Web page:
Blogs in this series

Life in Culebrón is a disconnected series of pieces about the banal and ordinary of everyday life in an inland Alicante village seen from my very British perspective.

Saturday, April 28, 2018

Los Indianos

When I was a little boy I wondered why Indians, the ones from India, had the same name as the ones we cowboys didn't care for; the ones with tomahawks and feathers in their headdress. I thought it very confusing having two lots of people with the same name.

So when Colón, that's Columbus to us, persuaded the Spanish Royals to bankroll his expedition he told them he reckoned he could get to the spice rich East Indies by sailing West; the wrong way around the, newly appreciated not to be flat, Earth. Spices meant big money. If Colón were right underwriting his three boats would be a shrewd move for the Spanish Crown. So, when on 12th October 1492, Colón bumped into an island in the Bahamas, he thought he'd got to the Indies. He referred to the locals as Indians and the name stuck.

Thanks to Columbus lots of Spanish adventurers followed his route and went in search of their fortunes. Because of them Spain developed a huge empire and, even when the United States kicked the Spanish out of their last toeholds in Cuba and the Philippines in 1898, the link between Spain and South and Central America remained strong.

Spain has a history of people emigrating. Hordes of young Spanish men and women headed off for Cuba, Argentina, Uruguay, Chile, Venezuela and Mexico to seek their fortunes, particularly those from communities with an Atlantic coastline. Sometimes they went simply for the adventure. Often they left to escape the grinding poverty at home and, in some cases, they went to join other members of their family who had found overseas success. For many Spaniards emigrating, making it big, was a dream rather than a possibility. The Americas were a favourite destination. Into the 19th Century much of South and Central America was Spanish soil, still Spain, and, even as the countries gained independence there was still a shared language. Of course many of the emigrants failed, they left Spain poor and stayed poor in their new homes. They never raised the money for the return ticket and the chance to tell their tale. On the other hand many of those who did prosper, eventually, headed back for Spain. And guess what the collective name for these returnees was? Quite right, they too were Indians, well Indianos which isn't quite the same.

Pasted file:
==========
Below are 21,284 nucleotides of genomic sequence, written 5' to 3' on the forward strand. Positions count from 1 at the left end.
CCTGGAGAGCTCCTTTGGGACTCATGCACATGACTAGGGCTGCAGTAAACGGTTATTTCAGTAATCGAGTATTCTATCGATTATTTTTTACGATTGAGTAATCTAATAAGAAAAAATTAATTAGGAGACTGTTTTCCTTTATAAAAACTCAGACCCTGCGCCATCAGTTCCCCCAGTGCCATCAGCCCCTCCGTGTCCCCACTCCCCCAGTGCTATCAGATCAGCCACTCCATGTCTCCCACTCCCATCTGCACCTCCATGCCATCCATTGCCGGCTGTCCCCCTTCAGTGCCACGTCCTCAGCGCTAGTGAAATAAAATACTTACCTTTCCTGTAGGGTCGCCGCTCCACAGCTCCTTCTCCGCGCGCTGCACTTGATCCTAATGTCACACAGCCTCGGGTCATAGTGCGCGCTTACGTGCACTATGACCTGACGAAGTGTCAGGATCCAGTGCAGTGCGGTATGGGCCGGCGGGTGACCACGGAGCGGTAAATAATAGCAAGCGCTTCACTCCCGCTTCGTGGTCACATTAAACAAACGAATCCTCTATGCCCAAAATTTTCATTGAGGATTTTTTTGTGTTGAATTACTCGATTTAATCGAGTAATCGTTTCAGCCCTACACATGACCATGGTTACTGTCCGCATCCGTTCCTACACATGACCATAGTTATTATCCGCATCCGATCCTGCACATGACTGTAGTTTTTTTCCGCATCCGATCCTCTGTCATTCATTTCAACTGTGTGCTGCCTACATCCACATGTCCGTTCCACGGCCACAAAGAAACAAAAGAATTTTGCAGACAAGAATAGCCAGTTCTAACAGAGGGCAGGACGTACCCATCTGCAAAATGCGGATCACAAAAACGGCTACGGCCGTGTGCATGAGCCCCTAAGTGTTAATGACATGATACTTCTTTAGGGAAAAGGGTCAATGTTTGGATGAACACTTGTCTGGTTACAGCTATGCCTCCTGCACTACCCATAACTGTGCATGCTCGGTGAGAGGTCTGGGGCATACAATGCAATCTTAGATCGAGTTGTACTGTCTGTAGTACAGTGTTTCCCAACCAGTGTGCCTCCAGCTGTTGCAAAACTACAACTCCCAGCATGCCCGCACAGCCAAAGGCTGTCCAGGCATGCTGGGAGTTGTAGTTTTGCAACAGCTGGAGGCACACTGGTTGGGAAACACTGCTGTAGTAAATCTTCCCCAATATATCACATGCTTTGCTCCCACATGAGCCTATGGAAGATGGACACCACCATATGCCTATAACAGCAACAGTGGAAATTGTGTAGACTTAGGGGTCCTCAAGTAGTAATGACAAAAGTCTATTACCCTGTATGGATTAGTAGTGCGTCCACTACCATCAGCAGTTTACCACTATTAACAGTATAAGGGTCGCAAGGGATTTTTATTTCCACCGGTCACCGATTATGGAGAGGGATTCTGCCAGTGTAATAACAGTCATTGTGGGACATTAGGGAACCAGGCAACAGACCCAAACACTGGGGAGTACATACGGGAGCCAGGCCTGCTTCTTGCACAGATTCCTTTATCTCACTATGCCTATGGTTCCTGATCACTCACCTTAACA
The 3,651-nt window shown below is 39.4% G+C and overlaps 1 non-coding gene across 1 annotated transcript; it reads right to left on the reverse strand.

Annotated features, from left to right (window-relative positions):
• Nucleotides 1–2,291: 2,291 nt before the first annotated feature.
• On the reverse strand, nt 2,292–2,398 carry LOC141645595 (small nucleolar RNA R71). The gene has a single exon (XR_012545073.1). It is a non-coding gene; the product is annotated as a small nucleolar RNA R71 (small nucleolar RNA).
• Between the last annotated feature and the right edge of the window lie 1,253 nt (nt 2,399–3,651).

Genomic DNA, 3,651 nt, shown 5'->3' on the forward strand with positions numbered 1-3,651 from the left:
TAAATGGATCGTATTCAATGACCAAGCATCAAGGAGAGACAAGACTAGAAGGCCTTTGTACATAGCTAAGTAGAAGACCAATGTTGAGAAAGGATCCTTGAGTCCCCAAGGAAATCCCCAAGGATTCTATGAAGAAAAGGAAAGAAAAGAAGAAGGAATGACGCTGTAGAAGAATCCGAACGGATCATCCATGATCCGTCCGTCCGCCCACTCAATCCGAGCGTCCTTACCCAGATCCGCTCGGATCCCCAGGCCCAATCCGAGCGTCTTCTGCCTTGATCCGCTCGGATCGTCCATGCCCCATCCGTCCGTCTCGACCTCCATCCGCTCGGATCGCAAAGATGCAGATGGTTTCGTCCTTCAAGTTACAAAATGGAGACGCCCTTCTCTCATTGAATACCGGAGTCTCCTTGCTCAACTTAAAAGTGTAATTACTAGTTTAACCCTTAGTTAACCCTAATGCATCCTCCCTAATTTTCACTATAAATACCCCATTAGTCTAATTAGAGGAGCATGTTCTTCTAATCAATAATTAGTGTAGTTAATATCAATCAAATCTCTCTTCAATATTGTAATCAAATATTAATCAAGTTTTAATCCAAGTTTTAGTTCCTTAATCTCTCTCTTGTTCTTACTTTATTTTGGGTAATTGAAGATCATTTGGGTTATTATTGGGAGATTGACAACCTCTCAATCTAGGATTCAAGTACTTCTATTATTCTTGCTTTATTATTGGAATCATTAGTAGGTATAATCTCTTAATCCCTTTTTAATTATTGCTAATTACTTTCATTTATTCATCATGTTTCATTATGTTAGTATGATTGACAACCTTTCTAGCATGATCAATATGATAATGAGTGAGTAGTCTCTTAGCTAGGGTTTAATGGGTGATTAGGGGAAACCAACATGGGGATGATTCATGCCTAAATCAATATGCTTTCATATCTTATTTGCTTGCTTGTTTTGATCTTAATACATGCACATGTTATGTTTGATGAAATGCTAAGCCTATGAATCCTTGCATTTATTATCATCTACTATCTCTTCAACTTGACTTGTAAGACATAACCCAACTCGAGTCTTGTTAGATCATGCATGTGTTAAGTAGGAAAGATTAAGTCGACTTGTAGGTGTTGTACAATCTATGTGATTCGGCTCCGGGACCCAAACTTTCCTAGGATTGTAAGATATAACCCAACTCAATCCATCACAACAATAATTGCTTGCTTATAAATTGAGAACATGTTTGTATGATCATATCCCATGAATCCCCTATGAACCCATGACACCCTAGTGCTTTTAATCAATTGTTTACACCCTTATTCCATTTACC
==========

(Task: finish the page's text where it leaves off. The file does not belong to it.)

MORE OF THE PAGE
In general this emigration was a phenomenon of the 19th and early 20th centuries. Indianos often became important figures in business and in society. It was these men, and they were nearly all men, who would pay for improvements in their re-found communities by building, schools, hospitals and town halls. The casinos were theirs. They piped in water and introduced electric light. These were the men who bought noble family titles and bought up and restored old palaces or built flash new houses that mixed American and local styles. These Indian Houses, Casas de Indianos. can be seen all over Spain though the majority are in the provinces that provided most emigrants. Nearly all of these houses have palm trees in the garden as a symbol of their owners overseas adventure. 

And how was it that there was so much money to be made? The answer lies in slaving. Many of these men either dealt directly in slaves or bought them to work their land. Gaudi, for instance, the famous Catalan architect of the Sagrada Familia, was sponsored by Eusebi Güell. of Parc Guell fame. Eusebi's dad was an Indiano and almost certainly made his money from slaving.

Choosing sides – cowboys or Indians – isn't quite so straightforward as it once was.

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